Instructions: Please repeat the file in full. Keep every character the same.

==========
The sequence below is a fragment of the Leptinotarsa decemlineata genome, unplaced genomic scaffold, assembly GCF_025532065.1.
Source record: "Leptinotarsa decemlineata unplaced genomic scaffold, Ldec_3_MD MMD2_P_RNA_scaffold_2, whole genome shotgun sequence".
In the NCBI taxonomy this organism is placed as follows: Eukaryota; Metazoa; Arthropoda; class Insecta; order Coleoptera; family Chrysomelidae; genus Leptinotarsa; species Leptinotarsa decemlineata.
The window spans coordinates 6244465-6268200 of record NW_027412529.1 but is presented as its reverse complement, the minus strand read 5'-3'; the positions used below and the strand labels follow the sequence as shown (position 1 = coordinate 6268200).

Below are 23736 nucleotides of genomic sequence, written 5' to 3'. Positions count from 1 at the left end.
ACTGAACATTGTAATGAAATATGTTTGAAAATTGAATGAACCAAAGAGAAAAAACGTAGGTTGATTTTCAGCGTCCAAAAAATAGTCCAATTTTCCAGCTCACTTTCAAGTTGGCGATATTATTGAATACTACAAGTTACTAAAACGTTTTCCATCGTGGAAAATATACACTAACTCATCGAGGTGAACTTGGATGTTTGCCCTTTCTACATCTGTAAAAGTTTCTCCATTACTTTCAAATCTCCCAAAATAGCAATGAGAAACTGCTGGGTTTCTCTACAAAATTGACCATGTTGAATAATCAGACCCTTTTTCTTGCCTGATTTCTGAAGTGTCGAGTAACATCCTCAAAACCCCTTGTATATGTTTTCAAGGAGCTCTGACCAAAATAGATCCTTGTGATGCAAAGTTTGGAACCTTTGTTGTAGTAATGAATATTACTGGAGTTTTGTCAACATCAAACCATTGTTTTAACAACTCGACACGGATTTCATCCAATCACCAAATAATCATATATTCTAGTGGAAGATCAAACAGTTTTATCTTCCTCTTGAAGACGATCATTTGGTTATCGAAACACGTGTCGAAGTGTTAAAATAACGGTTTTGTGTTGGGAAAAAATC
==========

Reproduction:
The sequence below is a fragment of the Leptinotarsa decemlineata genome, unplaced genomic scaffold, assembly GCF_025532065.1.
Source record: "Leptinotarsa decemlineata unplaced genomic scaffold, Ldec_3_MD MMD2_P_RNA_scaffold_2, whole genome shotgun sequence".
In the NCBI taxonomy this organism is placed as follows: Eukaryota; Metazoa; Arthropoda; class Insecta; order Coleoptera; family Chrysomelidae; genus Leptinotarsa; species Leptinotarsa decemlineata.
The window spans coordinates 6244465-6268200 of record NW_027412529.1 but is presented as its reverse complement, the minus strand read 5'-3'; the positions used below and the strand labels follow the sequence as shown (position 1 = coordinate 6268200).

Below are 23736 nucleotides of genomic sequence, written 5' to 3'. Positions count from 1 at the left end.
ACTGAACATTGTAATGAAATATGTTTGAAAATTGAATGAACCAAAGAGAAAAAACGTAGGTTGATTTTCAGCGTCCAAAAAATAGTCCAATTTTCCAGCTCACTTTCAAGTTGGCGATATTATTGAATACTACAAGTTACTAAAACGTTTTCCATCGTGGAAAATATACACTAACTCATCGAGGTGAACTTGGATGTTTGCCCTTTCTACATCTGTAAAAGTTTCTCCATTACTTTCAAATCTCCCAAAATAGCAATGAGAAACTGCTGGGTTTCTCTACAAAATTGACCATGTTGAATAATCAGACCCTTTTTCTTGCCTGATTTCTGAAGTGTCGAGTAACATCCTCAAAACCCCTTGTATATGTTTTCAAGGAGCTCTGACCAAAATAGATCCTTGTGATGCAAAGTTTGGAACCTTTGTTGTAGTAATGAATATTACTGGAGTTTTGTCAACATCAAACCATTGTTTTAACAACTCGACACGGATTTCATCCAATCACCAAATAATCATATATTCTAGTGGAAGATCAAACAGTTTTATCTTCCTCTTGAAGACGATCATTTGGTTATCGAAACACGTGTCGAAGTGTTAAAATAACGGTTTTGTGTTGGGAAAAAATC